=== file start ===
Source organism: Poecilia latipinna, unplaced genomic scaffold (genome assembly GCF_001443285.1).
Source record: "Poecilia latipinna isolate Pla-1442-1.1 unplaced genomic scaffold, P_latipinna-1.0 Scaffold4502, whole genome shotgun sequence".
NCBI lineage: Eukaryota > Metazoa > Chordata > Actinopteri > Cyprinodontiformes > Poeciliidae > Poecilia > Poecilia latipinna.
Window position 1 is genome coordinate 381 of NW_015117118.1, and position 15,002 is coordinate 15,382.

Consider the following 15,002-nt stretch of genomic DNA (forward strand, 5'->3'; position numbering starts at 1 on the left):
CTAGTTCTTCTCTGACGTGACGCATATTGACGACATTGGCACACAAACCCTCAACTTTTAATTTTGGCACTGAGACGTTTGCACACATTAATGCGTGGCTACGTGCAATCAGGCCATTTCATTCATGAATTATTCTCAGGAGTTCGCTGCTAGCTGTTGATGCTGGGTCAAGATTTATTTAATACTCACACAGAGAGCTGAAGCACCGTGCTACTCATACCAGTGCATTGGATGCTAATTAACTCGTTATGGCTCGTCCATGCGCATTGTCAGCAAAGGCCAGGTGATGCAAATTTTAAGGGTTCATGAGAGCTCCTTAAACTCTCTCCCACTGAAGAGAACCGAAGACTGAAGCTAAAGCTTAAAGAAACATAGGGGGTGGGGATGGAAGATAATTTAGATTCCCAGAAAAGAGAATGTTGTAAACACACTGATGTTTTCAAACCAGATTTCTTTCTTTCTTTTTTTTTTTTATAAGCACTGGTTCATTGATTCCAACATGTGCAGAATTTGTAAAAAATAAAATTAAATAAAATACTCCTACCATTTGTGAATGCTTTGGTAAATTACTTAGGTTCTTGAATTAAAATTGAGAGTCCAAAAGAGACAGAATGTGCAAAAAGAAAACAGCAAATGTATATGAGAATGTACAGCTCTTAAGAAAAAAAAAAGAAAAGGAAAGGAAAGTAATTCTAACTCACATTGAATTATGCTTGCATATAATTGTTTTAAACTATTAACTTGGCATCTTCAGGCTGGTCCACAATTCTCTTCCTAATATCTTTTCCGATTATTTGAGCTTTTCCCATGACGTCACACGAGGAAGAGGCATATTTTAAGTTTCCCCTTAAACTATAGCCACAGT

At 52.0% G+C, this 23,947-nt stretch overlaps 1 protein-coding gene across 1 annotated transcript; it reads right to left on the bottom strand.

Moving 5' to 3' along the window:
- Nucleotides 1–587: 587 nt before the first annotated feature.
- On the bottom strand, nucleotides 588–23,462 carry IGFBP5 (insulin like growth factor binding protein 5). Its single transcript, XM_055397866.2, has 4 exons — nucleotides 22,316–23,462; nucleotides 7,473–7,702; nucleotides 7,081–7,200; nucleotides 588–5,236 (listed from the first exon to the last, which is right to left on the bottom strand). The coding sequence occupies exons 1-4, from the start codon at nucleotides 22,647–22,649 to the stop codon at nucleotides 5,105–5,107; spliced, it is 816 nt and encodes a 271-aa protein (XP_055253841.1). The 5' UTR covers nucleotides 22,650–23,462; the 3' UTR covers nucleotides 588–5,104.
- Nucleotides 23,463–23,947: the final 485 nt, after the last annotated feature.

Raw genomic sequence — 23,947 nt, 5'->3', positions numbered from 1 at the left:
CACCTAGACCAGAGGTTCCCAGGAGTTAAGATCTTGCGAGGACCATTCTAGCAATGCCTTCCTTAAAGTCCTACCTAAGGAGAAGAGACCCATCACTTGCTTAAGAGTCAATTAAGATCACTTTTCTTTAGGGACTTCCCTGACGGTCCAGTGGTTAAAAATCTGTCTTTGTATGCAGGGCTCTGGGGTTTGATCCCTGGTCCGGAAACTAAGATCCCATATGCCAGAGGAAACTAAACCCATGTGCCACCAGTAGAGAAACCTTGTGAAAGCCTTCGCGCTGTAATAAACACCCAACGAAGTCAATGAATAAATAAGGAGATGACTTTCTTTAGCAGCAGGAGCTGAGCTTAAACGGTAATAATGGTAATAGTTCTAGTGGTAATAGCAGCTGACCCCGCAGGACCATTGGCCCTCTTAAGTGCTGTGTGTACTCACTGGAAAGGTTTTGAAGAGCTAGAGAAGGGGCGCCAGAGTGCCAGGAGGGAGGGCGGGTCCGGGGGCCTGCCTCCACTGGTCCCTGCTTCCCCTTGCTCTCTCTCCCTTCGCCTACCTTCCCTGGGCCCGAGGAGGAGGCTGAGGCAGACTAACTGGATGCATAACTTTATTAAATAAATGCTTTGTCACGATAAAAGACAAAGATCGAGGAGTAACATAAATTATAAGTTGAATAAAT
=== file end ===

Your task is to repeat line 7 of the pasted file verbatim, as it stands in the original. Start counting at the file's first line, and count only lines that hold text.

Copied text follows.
At 52.0% G+C, this 23,947-nt stretch overlaps 1 protein-coding gene across 1 annotated transcript; it reads right to left on the bottom strand.